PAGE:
When KAL 007 re-entered Soviet airspace, this time over Sakhalin Island, fighters were again scrambled with orders to "destroy the target." Here are the orders to destroy KAL 007 and the stalk of KAL 007 by Maj. Gennady Ospiovich in his Su-15 TM interceptor [1]. At 18:26 GMT two air-to-air missiles from an SU-15 Flagon piloted by Major Gennadi Osipovich were fired at the jumbo jet (Here is the combined U.S. electronic intercept and Soviet military communications of the actual shootdown [2]), causing it to spiral down from 35,000 feet and after a 12 minute flight crash into the sea near Moneron Island. Here are the transcripts of the Soviet Search and Rescue orders [3] There were no survivors.

American response

Initially the news flashed in the early morning hours of September 1 would report that KAL 007 had disappeared over the Pacific; it would be a matter of hours that the world would know something more ominous. President Reagan, vacationing at his California ranch, would cut it short and fly to Washington. Just before boarding Air Force One, Reagan hinted that the actions by the Soviets were somewhat worse than their invasion of Afghanistan in 1979: "While events in Afghanistan and elsewhere have left few illusions about the willingness of the Soviet Union to advance its interests through violence and intimidation, all of us had hoped that certain irreducible standards of civilized behavior nonetheless obtained," he declared. "But this event shocks the sensibilities of people everywhere...What can we think of a regime that so broadly trumpets its vision of peace and global disarmament and yet so callously and quickly commits a terrorist act to sacrifice the lives of innocent human beings?" [4]

Secretary of State George Shultz would have a meeting in Madrid, Spain later in the week with Soviet Foreign Minister Andrei Gromyko on the subject of arms control. For the previous few months the Reagan administration felt that things were opening up between the United States and the Soviet Union; the shooting of KAL 007 set things back. Instead of talking arms control, Shultz made heated demands of Gromyko as to what happened to the plane. Jeane Kirkpatrick, the U.S. ambassador to the United Nations and at the behest of Reagan, placed a large television in the Security Council and played the recorded tapes of the fighter pilots and ground control for the world to hear:

"I see it, visually and on radar . . . The A.N.O. [air navigational lights] are burning. The [strobe] light is flashing . . . What are instructions? . . . I'm dropping back. Now I will try a rocket . . . I am closing on the target . . . I have executed the launch. The target is destroyed."

The Soviet delegation had their backs turned towards the screen even as they repeated the Tass statement on the loss of the plane.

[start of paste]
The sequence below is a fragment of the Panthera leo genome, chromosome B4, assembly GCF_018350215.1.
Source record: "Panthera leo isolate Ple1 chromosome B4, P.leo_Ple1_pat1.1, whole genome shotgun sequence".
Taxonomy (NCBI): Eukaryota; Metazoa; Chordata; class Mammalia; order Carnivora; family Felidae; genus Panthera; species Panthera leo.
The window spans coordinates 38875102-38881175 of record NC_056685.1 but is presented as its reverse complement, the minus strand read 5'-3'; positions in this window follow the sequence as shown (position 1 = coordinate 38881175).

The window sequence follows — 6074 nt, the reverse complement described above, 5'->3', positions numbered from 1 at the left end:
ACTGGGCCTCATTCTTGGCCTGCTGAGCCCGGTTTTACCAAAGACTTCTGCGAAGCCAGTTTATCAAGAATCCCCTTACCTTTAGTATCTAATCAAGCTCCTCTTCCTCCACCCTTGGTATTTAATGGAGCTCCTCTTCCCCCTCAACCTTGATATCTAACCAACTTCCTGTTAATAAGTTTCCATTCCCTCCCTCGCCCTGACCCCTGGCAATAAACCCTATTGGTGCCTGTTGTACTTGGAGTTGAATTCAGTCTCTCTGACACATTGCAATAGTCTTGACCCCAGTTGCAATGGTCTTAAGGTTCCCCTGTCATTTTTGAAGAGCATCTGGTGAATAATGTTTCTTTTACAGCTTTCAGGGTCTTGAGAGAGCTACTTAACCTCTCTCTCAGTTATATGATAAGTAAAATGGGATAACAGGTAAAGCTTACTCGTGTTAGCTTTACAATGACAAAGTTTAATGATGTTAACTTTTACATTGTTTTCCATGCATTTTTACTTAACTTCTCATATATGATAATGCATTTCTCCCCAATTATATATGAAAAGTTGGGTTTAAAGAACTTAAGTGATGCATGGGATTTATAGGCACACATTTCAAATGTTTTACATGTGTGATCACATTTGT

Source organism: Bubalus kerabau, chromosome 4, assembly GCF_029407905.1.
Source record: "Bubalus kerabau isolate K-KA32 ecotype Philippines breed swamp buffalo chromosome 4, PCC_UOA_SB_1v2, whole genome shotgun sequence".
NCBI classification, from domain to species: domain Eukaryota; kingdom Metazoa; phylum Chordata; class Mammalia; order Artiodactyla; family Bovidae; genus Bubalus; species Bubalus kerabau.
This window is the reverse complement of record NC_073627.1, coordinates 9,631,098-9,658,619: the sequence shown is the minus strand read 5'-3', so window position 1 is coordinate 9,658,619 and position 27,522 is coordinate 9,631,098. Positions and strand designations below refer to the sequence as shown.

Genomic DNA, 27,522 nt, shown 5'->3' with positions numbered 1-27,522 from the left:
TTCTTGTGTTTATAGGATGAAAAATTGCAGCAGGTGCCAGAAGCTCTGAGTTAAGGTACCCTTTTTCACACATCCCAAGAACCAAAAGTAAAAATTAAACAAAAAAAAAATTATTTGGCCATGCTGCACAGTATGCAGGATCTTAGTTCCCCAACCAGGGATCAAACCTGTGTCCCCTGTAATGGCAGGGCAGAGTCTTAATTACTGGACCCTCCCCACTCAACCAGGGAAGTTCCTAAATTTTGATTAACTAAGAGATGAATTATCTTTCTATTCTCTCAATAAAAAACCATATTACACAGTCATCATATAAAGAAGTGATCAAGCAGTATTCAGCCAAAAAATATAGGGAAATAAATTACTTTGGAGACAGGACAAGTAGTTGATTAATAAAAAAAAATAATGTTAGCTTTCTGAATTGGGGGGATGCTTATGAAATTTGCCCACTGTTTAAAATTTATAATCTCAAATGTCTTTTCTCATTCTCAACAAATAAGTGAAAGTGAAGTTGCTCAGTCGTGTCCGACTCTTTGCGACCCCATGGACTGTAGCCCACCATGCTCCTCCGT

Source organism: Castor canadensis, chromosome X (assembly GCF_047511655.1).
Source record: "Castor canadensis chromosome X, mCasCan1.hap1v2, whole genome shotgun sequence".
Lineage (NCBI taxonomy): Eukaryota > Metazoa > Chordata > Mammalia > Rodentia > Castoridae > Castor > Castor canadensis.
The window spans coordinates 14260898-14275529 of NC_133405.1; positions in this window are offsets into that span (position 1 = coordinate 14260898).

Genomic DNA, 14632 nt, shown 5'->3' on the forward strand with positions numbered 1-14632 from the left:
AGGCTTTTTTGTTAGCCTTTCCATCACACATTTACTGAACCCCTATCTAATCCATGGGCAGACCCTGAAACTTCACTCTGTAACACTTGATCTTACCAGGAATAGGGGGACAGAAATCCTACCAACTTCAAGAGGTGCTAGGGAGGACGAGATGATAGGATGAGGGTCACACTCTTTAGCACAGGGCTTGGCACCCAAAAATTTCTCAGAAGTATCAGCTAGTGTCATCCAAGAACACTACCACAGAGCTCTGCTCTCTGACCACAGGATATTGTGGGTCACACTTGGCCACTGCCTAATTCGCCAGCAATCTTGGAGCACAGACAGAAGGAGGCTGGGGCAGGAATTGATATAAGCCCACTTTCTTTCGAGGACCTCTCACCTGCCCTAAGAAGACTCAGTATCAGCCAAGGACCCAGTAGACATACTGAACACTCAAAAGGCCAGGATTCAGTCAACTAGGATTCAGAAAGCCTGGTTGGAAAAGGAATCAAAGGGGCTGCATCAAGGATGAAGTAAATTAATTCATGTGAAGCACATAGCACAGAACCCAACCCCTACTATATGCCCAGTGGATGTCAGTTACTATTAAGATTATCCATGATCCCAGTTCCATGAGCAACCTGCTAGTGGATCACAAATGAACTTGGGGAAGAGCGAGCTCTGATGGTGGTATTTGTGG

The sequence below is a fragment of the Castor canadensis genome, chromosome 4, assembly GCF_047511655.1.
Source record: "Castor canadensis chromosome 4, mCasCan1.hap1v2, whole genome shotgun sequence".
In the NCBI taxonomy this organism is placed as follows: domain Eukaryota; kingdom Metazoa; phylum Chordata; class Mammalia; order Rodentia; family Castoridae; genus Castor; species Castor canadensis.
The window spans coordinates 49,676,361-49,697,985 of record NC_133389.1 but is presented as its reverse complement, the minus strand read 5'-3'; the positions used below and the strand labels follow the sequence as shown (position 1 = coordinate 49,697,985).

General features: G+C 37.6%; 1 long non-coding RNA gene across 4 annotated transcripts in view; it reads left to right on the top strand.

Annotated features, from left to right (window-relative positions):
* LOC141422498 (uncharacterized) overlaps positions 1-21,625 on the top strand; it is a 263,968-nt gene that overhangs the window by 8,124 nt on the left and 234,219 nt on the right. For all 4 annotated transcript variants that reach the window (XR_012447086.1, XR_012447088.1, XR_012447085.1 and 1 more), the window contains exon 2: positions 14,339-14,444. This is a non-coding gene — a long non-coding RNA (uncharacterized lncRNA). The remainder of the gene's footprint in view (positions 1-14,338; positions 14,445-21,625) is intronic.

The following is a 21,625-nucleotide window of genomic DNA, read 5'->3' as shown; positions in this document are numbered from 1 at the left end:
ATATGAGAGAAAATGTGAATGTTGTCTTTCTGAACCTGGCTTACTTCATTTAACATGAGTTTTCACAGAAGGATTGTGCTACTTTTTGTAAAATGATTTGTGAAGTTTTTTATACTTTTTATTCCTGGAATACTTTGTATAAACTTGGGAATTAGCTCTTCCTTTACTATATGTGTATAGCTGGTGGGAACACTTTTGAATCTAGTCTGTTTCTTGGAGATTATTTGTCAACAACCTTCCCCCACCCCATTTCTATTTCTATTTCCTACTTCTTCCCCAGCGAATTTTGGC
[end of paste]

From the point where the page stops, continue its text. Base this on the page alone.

Reagan would spend much of two days drafting a carefully-prepared speech which he presented on national television September 5. Calling it a "crime against humanity" that had "absolutely no justification, either legal or moral," he used the speech as an indictment of the Soviets in the court of public opinion, using the word "massacre" six times to describe it. Reagan asserted in a key passage "This attack was not just against ourselves or the Republic of Korea. This was the Soviet Union against the world and the moral precepts which guide human relations among people everywhere." [5]

Searches for the remains of the plane, believed lost in the waters to the southwest of Sakhalin Island, proved fruitless; U.S., Korean, and Japanese search vessels were harassed continually by Soviet vessels.

Soviet actions

The Security Council Meeting at the United Nations as covered by Time; the photo shows a stunned council listening to the recorded tapes of the Soviet fighter pilots.

The Soviets were tight-lipped about the affair for two days. Their only response was through the Tass news agency, in which it was stated that the plane was on a spying mission and was shot down after crossing over their territory.

Then from the Kremlin came the order: the Soviets officially declared that KAL 007 was on a spy mission, and as a spy plane it was deliberately shot down. All of the talk of innocent passengers lost was dismissed as "hulla-balloo", and they said that they were prepared to do it again.

Thinking that they may have made a bad public-relations impression, on September 9 Marshal Nikolai Ogarkov, the Soviet Chief of Staff, went on television to give the Kremlin's view of what happened, repeating the spy plane story, but insisting the plane had been warned to land first. Tracing the plane's route with a pointer on a map behind him, he explained that ground controllers had mixed KAL 007 with a U.S. reconnaissance plane, and the order to shoot it down came not from the Kremlin, but from a far east commander in a military decision, raising a question as to whether or not the Soviet civilian leadership had actual control over its military, and leaving the world to wonder if this "hair trigger mentality" could result in a major conflagration. [6] Needless to say, Ogarkov's television appearance did little to absolve the Soviets of responsibility.

Flight of the RC-135